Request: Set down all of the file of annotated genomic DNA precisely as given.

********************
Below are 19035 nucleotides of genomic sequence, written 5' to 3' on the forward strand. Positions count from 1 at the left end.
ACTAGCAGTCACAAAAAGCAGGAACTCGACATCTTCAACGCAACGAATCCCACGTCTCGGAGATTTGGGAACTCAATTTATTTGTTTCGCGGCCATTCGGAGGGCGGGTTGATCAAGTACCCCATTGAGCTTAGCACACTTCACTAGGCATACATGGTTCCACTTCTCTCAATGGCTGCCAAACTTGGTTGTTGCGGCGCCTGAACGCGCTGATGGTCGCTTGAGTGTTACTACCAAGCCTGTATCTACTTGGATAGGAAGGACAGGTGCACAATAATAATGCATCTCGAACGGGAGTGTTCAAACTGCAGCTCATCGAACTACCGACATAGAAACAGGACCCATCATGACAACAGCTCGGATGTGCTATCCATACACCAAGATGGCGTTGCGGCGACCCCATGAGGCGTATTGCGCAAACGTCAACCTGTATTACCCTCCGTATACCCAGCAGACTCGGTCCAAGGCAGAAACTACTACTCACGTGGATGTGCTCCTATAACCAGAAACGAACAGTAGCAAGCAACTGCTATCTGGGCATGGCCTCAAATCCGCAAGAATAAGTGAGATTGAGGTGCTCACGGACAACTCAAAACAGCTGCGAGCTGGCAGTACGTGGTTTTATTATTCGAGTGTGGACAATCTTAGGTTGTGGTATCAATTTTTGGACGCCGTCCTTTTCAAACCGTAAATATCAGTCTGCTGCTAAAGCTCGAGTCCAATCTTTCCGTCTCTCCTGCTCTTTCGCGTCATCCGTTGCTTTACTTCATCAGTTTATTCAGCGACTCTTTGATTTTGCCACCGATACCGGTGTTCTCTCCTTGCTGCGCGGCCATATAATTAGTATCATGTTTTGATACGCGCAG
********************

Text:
Below are 19035 nucleotides of genomic sequence, written 5' to 3' on the forward strand. Positions count from 1 at the left end.
ACTAGCAGTCACAAAAAGCAGGAACTCGACATCTTCAACGCAACGAATCCCACGTCTCGGAGATTTGGGAACTCAATTTATTTGTTTCGCGGCCATTCGGAGGGCGGGTTGATCAAGTACCCCATTGAGCTTAGCACACTTCACTAGGCATACATGGTTCCACTTCTCTCAATGGCTGCCAAACTTGGTTGTTGCGGCGCCTGAACGCGCTGATGGTCGCTTGAGTGTTACTACCAAGCCTGTATCTACTTGGATAGGAAGGACAGGTGCACAATAATAATGCATCTCGAACGGGAGTGTTCAAACTGCAGCTCATCGAACTACCGACATAGAAACAGGACCCATCATGACAACAGCTCGGATGTGCTATCCATACACCAAGATGGCGTTGCGGCGACCCCATGAGGCGTATTGCGCAAACGTCAACCTGTATTACCCTCCGTATACCCAGCAGACTCGGTCCAAGGCAGAAACTACTACTCACGTGGATGTGCTCCTATAACCAGAAACGAACAGTAGCAAGCAACTGCTATCTGGGCATGGCCTCAAATCCGCAAGAATAAGTGAGATTGAGGTGCTCACGGACAACTCAAAACAGCTGCGAGCTGGCAGTACGTGGTTTTATTATTCGAGTGTGGACAATCTTAGGTTGTGGTATCAATTTTTGGACGCCGTCCTTTTCAAACCGTAAATATCAGTCTGCTGCTAAAGCTCGAGTCCAATCTTTCCGTCTCTCCTGCTCTTTCGCGTCATCCGTTGCTTTACTTCATCAGTTTATTCAGCGACTCTTTGATTTTGCCACCGATACCGGTGTTCTCTCCTTGCTGCGCGGCCATATAATTAGTATCATGTTTTGATACGCGCAG